My colleague is correct to regard the protection of the environment itself as a key purpose of the EPA. That is why para. (a) and, to a lesser extent, paras. (b) and (f) relating to plants are included in the definition of "adverse effect."
However, the EPA is, in my view, also concerned with uses of the environment that cause harm to people, animals and property – for example, as a conduit for contaminants that cause damage or harm to people, animals or property. Blasting is a perfect example. In many cases, blasting will not harm the environment; para. (a) of the definition of "adverse effect" will not be triggered. However, where blasting causes the discharge of a contaminant, such as fly-rock, into the natural environment, blasting may harm people, animals or property. That is what happened in this case. A blasting activity gone wrong (as the appellant concedes) may not have caused more than trivial or minimal harm to the air, land or water. However, the fly-rock generated by the blasting did cause significant harm to property, a different adverse effect under the Act. Importantly, the direct conduit resulting in this harm was the appellant's use of the environment (the air) to disperse a contaminant (fly-rock).
In conclusion, I see no policy reason for limiting the coverage of the EPA to fact situations where serious adverse effects to people, animals and property can be considered only if the environment is also harmed by the impugned activity. In this case, the discharge of fly-rock into the air during a blasting operation was a sufficient trigger for scrutiny under the EPA. [emphasis in original] (paras. 75-77)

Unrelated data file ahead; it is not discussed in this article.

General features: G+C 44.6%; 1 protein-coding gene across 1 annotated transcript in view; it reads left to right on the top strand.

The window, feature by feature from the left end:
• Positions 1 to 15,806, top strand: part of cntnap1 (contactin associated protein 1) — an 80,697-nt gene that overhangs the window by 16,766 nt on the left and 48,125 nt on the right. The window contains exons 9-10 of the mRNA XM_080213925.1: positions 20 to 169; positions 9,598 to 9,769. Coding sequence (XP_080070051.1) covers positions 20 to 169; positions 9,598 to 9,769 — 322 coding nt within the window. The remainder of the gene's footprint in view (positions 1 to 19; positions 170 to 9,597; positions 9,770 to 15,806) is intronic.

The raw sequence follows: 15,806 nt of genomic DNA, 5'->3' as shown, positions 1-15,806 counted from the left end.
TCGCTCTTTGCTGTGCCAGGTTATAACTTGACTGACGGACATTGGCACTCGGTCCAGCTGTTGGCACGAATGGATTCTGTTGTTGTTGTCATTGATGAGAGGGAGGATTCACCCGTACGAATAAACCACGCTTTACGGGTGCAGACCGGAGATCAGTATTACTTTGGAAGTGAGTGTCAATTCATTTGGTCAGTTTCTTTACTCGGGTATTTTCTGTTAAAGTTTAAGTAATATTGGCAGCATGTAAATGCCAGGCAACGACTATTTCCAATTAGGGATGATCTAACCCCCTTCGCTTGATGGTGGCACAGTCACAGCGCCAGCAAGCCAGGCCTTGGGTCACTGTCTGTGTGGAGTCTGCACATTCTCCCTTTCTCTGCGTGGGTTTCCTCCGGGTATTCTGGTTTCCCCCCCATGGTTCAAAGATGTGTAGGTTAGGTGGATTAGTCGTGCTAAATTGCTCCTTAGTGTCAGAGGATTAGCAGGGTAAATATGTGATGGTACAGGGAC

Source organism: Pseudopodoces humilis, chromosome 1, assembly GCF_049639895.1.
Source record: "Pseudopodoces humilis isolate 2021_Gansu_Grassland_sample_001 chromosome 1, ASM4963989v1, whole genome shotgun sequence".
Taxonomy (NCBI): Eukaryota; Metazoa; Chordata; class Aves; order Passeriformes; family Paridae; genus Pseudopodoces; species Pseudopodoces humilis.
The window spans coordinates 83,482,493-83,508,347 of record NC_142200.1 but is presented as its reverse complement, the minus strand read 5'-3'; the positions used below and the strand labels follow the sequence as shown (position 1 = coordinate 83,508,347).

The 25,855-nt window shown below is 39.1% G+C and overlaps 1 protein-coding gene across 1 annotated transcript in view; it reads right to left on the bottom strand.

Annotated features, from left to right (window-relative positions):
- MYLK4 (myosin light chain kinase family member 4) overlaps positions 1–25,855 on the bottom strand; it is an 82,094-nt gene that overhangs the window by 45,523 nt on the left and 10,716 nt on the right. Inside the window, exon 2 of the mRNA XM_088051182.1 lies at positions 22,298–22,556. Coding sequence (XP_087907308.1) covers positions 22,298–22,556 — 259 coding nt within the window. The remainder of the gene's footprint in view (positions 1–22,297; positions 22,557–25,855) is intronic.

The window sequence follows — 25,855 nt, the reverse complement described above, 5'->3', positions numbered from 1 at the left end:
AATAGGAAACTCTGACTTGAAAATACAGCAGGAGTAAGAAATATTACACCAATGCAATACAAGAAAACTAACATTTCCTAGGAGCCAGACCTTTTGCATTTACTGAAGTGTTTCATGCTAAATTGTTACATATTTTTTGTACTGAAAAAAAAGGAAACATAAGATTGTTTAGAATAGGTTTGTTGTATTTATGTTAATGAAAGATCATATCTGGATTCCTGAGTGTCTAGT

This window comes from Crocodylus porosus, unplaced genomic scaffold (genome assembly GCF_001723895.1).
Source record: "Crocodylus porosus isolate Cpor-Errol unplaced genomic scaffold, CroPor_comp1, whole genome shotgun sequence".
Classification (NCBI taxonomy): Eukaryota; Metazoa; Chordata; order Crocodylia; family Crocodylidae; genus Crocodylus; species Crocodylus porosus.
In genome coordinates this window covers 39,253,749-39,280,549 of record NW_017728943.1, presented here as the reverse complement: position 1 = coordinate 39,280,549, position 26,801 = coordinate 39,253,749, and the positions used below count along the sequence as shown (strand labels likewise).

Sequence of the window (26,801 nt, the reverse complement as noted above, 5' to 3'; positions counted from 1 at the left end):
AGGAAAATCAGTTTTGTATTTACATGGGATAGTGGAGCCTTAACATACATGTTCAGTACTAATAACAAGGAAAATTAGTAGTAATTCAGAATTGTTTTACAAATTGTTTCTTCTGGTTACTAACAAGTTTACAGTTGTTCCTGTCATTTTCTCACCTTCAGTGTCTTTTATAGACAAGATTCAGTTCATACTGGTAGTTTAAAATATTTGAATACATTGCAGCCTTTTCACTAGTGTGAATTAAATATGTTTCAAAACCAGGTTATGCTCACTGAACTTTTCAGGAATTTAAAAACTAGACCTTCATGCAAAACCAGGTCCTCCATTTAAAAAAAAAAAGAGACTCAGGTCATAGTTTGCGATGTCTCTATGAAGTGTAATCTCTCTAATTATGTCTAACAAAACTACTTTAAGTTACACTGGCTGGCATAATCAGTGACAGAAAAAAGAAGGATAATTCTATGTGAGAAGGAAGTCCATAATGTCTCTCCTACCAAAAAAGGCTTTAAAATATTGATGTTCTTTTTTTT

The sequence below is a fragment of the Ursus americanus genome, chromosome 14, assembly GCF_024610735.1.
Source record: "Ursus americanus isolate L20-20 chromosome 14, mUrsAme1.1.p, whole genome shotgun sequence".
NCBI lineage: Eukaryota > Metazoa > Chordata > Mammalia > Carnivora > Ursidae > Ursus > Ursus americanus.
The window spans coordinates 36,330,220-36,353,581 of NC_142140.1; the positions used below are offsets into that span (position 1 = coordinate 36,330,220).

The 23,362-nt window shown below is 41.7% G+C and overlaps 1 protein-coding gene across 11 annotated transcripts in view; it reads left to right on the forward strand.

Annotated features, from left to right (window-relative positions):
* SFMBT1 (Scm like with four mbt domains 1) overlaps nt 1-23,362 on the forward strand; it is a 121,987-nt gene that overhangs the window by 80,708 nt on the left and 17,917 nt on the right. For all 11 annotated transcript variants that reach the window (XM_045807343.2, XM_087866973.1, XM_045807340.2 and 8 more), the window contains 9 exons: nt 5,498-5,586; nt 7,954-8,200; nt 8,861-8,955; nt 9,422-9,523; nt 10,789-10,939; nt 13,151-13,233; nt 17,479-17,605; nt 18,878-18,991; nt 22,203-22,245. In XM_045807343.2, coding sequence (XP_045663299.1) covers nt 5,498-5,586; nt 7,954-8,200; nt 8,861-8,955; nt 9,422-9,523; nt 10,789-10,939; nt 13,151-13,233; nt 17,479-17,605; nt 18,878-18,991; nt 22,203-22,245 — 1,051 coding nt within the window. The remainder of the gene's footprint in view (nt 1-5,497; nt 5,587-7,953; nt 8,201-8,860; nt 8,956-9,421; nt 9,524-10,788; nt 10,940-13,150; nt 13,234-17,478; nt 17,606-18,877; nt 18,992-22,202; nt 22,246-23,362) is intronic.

In a strong dissent, Blair J.A. would have found that the "adverse effect" definition requires there to be something more than trivial or minimal harm or impairment to the natural environment, regardless of which particular subparagraph of the "adverse effect" definition was at issue.
The Supreme Court's decision in Castonguay will be of great interest to businesses whose operations involve a significant environmental component. If the Court of Appeal's decision is upheld, it will mean that such businesses must report the discharge of contaminants under legislation like the EPA even in cases where a non-trivial impact upon the environment itself is absent. Simply causing property damage, or even interfering with the normal conduct of someone else's business, will be enough to trigger the obligation to report. In addition, the Supreme Court's decision could enlarge the scope of environmental liability more generally, since many provisions – like s. 14(1) of the EPA - make it an offence for a person simply to discharge a contaminant into the natural environment that causes an adverse effect, quite apart from whether or not the discharge is reported. Finally, the decision may also be important to regulatory prosecutions more generally, since the Supreme Court will likely address the principles of interpretation that apply to strict liability offences.